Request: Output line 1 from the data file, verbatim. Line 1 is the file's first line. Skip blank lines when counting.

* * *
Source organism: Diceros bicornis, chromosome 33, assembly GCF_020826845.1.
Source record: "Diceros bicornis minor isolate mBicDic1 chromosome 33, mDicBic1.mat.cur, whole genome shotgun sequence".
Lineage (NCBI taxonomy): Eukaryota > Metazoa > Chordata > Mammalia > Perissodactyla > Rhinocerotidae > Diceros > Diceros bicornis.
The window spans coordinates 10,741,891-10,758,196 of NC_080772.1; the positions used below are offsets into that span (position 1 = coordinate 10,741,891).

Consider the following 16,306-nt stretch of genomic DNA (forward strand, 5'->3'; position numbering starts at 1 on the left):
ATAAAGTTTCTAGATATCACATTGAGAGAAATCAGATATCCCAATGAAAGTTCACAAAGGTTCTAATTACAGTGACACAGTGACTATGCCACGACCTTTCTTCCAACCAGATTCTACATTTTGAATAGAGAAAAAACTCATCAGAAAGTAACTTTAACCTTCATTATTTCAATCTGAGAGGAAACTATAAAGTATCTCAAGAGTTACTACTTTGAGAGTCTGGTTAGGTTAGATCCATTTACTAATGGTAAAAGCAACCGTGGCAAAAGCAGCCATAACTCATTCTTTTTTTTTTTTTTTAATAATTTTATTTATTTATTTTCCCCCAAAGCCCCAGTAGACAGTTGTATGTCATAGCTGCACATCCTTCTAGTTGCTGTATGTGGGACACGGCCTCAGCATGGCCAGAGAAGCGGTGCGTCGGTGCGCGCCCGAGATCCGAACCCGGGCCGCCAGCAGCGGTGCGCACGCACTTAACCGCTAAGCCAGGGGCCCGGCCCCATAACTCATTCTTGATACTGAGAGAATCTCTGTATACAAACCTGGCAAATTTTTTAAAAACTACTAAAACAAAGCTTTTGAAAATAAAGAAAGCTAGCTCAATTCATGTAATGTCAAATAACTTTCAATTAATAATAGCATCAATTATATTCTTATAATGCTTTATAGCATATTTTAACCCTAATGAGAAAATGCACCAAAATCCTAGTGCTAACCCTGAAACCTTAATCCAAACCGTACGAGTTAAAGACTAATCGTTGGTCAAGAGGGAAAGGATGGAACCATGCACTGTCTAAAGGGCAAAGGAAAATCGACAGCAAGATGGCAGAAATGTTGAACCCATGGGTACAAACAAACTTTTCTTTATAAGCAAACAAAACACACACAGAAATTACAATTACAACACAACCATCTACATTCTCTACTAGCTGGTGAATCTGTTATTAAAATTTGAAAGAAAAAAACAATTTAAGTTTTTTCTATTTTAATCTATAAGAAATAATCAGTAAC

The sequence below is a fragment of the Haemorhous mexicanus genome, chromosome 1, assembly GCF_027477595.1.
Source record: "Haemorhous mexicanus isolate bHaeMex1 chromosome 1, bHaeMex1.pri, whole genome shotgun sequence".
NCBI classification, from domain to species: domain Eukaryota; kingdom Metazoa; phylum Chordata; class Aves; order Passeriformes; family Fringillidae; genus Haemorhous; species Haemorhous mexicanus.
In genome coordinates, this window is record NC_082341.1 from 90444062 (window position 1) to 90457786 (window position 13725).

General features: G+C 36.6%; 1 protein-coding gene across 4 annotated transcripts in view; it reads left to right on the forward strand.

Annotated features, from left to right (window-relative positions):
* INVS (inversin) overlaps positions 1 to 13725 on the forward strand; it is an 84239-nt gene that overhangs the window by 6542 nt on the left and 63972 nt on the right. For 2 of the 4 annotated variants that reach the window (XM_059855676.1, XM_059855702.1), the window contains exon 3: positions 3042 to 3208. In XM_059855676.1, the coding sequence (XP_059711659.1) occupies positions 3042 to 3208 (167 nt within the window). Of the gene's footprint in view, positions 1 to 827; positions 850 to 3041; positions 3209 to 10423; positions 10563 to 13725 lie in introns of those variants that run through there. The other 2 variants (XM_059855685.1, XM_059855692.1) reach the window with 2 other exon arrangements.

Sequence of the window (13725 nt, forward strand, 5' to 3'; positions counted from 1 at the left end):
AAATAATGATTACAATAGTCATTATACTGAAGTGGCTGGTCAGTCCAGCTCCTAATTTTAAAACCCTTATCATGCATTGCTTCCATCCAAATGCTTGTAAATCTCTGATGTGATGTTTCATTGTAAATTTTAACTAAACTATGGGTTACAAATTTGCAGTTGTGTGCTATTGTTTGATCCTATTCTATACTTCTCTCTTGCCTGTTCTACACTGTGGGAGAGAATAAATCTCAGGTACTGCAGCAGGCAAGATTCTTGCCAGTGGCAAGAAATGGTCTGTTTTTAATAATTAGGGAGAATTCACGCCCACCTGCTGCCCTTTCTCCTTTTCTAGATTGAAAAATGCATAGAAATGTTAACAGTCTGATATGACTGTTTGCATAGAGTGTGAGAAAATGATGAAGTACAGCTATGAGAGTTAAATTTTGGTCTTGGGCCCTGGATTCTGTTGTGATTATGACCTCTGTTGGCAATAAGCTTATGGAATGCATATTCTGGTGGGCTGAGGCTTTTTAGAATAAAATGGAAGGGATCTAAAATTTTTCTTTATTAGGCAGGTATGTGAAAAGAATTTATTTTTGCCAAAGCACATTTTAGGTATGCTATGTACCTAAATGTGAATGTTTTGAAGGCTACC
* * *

Source organism: Diceros bicornis, chromosome 33, assembly GCF_020826845.1.